AIDS: PEPFAR advocates change of narrative in perception


MURPHY Akpu, Deputy Coordinator, US President’s Emergency Plan for AIDS Relief (PEPFAR) has called for a change of narrative from deadly perception and nomenclature of AIDS in the rural areas.

Akpu made the call at the Candlelight Memorial by Network of People Living with HIV/AIDS in Nigeria (NEPWHAN) to remember fallen heroes and heroines of AIDS.

He said that it was time to flow with the progress so far made in the fight against HIV/AIDS by changing the name from the dreadful to a lighter name.

“HIV is no longer as deadly as it is being represented by the name in our different local languages.

“So we need to change that dreadful former name in our localities to what it is really today,” Akpu said.

The PEPFAR boss, who saluted the patient community on behalf of the U.S embassy, commended them for their efforts in the war against AIDS.

Dr Gambo Aliyu, Director-General, National Agency for the Control of AIDS (NACA), reiterated the determination of the agency to continue to support the activities of NEPWHAN.

Aliyu, who was represented by Mrs Josephine Kalu, Director in the agency, expressed desire of NACA to end the epidemics in Nigeria.

He said that the agency had prioritised issues of prevention, treatment and sustainability in ensuring victory over the epidemics.

Also speaking, Mr Adeolu Adebiyi of World Health Organisation (WHO) appreciated the progress so far made in the fight against HIV/AIDS.

Adebiyi explained that the community should be celebrating access to treatment regiment unlike in the past.

He expressed satisfaction with the availability of facilities today for those living with HIV/AIDS.

According to him, AIDS is no longer a death sentence; therefore, we need to collectively fight against stigma and discrimination because it has no medication.

Mrs Chidubem Momah, Senior Programme Officer, FHI 360, said that today the epidemic was no longer in control of the community.

Momah commended the community for their relentless efforts in stemming the epidemic as well as reducing the stigma and discrimination.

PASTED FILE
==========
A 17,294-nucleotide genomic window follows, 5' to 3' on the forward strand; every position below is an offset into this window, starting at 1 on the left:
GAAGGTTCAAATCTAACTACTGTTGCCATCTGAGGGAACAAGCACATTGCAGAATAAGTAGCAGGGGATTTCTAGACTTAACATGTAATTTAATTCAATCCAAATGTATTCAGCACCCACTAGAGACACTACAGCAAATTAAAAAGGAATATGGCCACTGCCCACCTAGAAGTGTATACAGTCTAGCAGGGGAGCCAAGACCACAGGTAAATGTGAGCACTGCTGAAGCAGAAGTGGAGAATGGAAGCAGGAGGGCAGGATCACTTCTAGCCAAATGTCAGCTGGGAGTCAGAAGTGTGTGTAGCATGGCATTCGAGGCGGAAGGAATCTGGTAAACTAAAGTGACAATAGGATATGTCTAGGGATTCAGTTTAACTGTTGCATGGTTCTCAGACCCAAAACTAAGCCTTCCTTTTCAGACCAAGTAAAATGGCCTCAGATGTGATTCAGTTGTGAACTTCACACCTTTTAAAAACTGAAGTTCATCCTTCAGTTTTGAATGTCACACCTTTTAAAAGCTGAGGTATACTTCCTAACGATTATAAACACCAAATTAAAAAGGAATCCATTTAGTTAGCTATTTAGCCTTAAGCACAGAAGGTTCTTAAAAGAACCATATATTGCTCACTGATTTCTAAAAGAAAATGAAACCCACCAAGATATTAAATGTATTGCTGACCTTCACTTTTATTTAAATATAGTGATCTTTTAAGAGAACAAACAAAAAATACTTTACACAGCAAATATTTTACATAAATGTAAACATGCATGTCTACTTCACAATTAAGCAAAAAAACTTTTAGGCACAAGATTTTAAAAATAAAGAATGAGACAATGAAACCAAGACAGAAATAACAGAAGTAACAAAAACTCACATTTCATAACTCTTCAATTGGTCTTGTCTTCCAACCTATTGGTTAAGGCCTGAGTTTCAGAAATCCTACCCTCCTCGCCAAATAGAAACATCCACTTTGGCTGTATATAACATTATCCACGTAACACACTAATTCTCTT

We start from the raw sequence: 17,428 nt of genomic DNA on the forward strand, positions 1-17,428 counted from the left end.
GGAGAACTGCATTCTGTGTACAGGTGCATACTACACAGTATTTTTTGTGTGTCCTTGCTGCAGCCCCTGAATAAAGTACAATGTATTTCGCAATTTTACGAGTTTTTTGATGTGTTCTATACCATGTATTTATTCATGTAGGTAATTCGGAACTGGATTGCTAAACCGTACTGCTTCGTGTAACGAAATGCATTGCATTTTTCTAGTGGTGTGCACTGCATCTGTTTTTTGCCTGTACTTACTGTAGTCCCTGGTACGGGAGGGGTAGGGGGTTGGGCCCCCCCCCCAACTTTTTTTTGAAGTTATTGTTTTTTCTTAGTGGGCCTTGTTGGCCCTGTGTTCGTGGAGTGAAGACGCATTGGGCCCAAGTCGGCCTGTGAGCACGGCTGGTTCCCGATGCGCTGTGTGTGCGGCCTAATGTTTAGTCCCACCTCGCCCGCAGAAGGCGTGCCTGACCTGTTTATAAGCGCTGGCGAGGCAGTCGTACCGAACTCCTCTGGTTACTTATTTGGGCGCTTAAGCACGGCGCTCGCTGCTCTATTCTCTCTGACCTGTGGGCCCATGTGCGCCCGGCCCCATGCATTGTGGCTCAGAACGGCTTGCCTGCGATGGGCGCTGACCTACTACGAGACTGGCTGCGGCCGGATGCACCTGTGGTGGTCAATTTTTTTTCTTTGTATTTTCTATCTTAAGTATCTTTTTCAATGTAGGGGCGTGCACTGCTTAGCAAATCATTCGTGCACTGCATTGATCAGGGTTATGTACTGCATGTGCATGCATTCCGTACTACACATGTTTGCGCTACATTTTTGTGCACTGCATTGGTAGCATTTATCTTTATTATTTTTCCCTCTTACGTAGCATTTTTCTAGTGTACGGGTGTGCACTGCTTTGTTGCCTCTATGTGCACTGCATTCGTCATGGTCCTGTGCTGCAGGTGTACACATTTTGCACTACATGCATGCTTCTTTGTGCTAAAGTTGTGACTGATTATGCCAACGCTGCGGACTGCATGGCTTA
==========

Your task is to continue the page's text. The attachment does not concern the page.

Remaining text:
She however expressed hope that there would be light at the end of the tunnel with collective responsibility and commitment of all.

Mr Ikenna Nwakamma, first co-chairman of Coalition of Civil Societies Network for HIV/AIDS in Nigeria (CCSNHAN) urged the community to see themselves as lucky people with the introduction of “Undetectable=Untransmitable” campaign.

Nwakamma called for continuous battle to win the war against HIV with awareness and public enlightenment on grey areas such as discrimination and stigma.

Mr Abdulkadiri Ibrahim, National Coordinator, NEPWHAN, described the day as a day to remember the sacrifices of those that died fighting AIDS and those living with the virus.

Ibrahim, who thanked all the partners of the network for their support, promised to continue to speak against discrimination and stigma.

He called on governments at all levels to take critical steps in encouraging the war against AIDS.

According to him, those living with HIV should see Undetectable=Untransmitable campaign as a message of hope because it ensures access to treatment and viral suppression.

NAN reports that candlelight memorial is a continuation of the world AIDS day in which those that have fallen for AIDS are remembered. (NAN)

– Dec. 13, 2019 @ 14:15 GMT |

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